Wednesday, April 3, 2013

Class Action Lawsuits Under Wisconsin Law

By Judge John DiMotto

I recently had a conversation with my judicial colleague, Rock County Circuit Court Judge Michael Fitzpatrick, about Class Action law in Wisconsin.  He sent me a copy of an opinion and order he authored with respect to a motion to certify a class. He suggested that it might be an interesting topic for this blog.  After reading his opinion and order, it prompted me to look closer look at the Wisconsin statute governing Class Actions as well as Wisconsin case law that addresses them.  I agree that it is an area of the law worth exploring and I thank him for his suggestion and his research which I have used extensively throughout this blog entry.
Wisconsin Statute Section 803.08
Section 803.08 of the Wisconsin Statutes addresses Class Actions in Wisconsin.  It sets forth:

"When the question before the court is one of a common or general interest of many persons or when the parties are very numerous and it may be impracticable to bring them all before the court, one or more may sue or defend for the benefit of the whole, except that no claim may be maintained against the state or any other party under this section if the relief sought includes the refund of or damages associated with a tax administered by the state."

A cursory reading of this statute might give the impression  that class action lawsuits can easily be brought.  A reading of Wisconsin and federal appellate decisions tells us that nothing is farther from the truth.  What is meant by "common"; what is meant by "general interest"; what is meant by  "impracticable"; what is meant by "the benefit of the whole"; is subject to differing interpretations depending on your position in the case.  As was stated in Mercury Records v. Economic Consultants, 91 Wis.2d 482, 490-491 (Ct. App. 1979):  "There has been no real guidance given by our Supreme Court in the area of state procedural requirements for class actions."  However, an examination of appellate cases that have addressed class actions do offer some direction.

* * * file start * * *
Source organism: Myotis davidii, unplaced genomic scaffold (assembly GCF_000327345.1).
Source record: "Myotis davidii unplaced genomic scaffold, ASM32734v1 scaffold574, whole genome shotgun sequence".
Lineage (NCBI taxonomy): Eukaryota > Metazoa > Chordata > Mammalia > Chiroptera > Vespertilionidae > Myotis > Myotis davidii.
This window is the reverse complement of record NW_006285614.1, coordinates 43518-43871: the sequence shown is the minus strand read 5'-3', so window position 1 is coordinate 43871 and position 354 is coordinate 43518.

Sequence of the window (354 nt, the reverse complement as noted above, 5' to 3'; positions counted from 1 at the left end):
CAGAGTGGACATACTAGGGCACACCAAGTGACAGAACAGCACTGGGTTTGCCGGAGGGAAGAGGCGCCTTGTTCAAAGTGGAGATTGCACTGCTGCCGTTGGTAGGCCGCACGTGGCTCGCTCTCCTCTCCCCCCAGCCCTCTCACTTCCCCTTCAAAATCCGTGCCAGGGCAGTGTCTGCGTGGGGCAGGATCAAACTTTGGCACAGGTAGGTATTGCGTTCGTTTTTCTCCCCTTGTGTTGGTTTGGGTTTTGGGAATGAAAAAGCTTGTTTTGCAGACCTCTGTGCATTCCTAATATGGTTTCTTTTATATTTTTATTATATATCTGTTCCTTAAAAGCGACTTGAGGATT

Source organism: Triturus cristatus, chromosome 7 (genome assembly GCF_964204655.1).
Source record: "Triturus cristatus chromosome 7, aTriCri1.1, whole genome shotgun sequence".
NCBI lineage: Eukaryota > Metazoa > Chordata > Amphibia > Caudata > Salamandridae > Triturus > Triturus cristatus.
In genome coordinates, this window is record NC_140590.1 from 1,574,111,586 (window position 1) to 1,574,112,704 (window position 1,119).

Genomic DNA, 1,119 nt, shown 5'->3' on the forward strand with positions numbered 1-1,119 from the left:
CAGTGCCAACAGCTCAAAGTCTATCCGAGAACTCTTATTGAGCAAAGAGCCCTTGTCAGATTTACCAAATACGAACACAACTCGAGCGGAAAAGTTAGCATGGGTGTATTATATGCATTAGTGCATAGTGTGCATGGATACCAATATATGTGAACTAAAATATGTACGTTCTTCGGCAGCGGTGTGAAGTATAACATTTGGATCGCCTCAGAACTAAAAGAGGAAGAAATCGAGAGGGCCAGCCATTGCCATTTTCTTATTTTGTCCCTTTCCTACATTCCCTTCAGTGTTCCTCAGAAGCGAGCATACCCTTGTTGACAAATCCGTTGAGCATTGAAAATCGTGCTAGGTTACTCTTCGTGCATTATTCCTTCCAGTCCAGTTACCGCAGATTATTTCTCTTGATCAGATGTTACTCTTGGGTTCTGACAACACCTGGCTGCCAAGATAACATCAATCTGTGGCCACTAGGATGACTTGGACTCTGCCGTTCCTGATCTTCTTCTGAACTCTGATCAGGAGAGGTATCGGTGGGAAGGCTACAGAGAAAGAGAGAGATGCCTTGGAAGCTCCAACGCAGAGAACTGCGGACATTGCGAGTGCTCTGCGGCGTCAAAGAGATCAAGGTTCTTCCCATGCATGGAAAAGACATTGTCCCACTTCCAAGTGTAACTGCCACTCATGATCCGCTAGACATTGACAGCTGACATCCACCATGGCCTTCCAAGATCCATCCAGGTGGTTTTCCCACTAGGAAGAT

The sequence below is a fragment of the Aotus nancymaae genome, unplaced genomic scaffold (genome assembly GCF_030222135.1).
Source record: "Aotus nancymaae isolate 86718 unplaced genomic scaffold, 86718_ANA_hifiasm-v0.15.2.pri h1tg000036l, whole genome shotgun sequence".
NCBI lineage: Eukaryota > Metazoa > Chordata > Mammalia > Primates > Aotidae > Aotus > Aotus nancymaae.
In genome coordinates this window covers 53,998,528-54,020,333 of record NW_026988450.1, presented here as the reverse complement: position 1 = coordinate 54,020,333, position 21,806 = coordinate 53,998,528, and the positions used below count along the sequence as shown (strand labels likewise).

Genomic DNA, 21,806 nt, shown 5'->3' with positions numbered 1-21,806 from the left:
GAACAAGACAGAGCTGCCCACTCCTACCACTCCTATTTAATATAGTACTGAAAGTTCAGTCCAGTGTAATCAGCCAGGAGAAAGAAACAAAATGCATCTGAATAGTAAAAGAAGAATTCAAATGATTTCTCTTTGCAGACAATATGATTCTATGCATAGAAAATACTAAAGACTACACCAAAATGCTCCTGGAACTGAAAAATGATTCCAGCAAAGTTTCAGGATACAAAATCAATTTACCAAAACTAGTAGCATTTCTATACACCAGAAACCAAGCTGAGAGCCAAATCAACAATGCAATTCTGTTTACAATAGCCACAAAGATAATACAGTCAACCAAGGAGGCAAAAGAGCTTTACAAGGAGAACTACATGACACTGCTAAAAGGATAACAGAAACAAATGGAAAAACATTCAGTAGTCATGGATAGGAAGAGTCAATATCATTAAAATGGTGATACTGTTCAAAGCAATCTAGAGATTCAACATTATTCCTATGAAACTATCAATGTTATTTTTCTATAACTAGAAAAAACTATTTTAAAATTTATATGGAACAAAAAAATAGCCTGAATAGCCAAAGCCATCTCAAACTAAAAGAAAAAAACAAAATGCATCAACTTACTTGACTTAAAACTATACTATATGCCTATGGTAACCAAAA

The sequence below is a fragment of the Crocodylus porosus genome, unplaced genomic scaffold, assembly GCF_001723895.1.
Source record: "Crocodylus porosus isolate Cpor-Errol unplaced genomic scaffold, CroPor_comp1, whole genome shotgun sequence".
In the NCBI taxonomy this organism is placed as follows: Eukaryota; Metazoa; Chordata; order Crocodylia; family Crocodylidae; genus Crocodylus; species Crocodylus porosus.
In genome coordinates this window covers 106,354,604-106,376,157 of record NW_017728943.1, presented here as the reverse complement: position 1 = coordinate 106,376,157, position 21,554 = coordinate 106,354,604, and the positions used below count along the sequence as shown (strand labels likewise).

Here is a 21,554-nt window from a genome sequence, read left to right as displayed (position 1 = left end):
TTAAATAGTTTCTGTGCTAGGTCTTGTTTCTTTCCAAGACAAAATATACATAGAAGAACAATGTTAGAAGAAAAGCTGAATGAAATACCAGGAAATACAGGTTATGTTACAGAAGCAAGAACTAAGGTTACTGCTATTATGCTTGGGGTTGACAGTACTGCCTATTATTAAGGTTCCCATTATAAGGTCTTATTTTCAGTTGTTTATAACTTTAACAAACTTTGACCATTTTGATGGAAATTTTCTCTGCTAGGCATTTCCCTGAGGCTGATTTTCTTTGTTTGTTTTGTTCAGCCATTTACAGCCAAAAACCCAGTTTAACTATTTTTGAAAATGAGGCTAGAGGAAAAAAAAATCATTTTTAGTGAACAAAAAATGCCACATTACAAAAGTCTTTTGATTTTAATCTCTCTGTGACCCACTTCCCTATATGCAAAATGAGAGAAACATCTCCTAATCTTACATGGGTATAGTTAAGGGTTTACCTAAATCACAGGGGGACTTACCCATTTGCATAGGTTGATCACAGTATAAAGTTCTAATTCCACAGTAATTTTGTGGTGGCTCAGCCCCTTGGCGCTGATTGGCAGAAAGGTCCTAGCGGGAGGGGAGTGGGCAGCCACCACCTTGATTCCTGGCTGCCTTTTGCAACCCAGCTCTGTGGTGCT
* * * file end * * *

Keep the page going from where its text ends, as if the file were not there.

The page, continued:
Class Action Prerequisites
In Hermanson v. Wal-Mart, 290 Wis.2d 225 (Ct. App. 2006), the court addressed 803.08 and set forth the four prerequisite to class certification:

1)  There must be a common or general interest shared by all members of the class;
2)  The named parties must fairly represent the interest involved;
3)  It must be impracticable to bring all interested parties before the court; and.
4)  The proposed class must be manageable.

The Hermanson court indicated that the trial court must determine whether the advantages of disposing of the entire controversy in one proceeding are outweighed by the difficulties of combining divergent issues and person.  In essence, the trial court's decision regarding class certification is discretionary.  Furthermore, in that exercise of discretion, the trial court must respect the fact that 803.08 does not trump the defendant's right to a jury trial.  In that regard the manageability prerequisite must be carefully considered.

Common or General Interest Prerequisite